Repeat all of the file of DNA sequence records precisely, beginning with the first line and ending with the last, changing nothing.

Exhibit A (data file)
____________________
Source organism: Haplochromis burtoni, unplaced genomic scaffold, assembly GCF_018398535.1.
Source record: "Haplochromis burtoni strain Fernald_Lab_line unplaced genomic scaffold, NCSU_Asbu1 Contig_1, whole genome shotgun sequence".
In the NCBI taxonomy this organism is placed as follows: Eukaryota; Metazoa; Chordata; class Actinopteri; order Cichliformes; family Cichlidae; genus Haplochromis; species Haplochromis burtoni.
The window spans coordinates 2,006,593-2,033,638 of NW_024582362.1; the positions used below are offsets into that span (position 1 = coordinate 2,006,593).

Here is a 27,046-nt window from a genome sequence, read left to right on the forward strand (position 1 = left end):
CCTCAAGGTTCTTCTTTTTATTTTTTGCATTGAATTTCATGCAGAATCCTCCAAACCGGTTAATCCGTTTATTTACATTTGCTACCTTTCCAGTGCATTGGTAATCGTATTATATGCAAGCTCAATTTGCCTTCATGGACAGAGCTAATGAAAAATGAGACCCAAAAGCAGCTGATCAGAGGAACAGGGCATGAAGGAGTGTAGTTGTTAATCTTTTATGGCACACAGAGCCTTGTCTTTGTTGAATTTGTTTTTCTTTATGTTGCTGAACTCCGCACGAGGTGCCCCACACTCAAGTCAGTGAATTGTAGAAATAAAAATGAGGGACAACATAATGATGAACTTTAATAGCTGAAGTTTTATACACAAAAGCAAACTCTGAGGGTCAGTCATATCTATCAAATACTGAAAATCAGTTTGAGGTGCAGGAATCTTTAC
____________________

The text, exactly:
Source organism: Haplochromis burtoni, unplaced genomic scaffold, assembly GCF_018398535.1.
Source record: "Haplochromis burtoni strain Fernald_Lab_line unplaced genomic scaffold, NCSU_Asbu1 Contig_1, whole genome shotgun sequence".
In the NCBI taxonomy this organism is placed as follows: Eukaryota; Metazoa; Chordata; class Actinopteri; order Cichliformes; family Cichlidae; genus Haplochromis; species Haplochromis burtoni.
The window spans coordinates 2,006,593-2,033,638 of NW_024582362.1; the positions used below are offsets into that span (position 1 = coordinate 2,006,593).

Here is a 27,046-nt window from a genome sequence, read left to right on the forward strand (position 1 = left end):
CCTCAAGGTTCTTCTTTTTATTTTTTGCATTGAATTTCATGCAGAATCCTCCAAACCGGTTAATCCGTTTATTTACATTTGCTACCTTTCCAGTGCATTGGTAATCGTATTATATGCAAGCTCAATTTGCCTTCATGGACAGAGCTAATGAAAAATGAGACCCAAAAGCAGCTGATCAGAGGAACAGGGCATGAAGGAGTGTAGTTGTTAATCTTTTATGGCACACAGAGCCTTGTCTTTGTTGAATTTGTTTTTCTTTATGTTGCTGAACTCCGCACGAGGTGCCCCACACTCAAGTCAGTGAATTGTAGAAATAAAAATGAGGGACAACATAATGATGAACTTTAATAGCTGAAGTTTTATACACAAAAGCAAACTCTGAGGGTCAGTCATATCTATCAAATACTGAAAATCAGTTTGAGGTGCAGGAATCTTTAC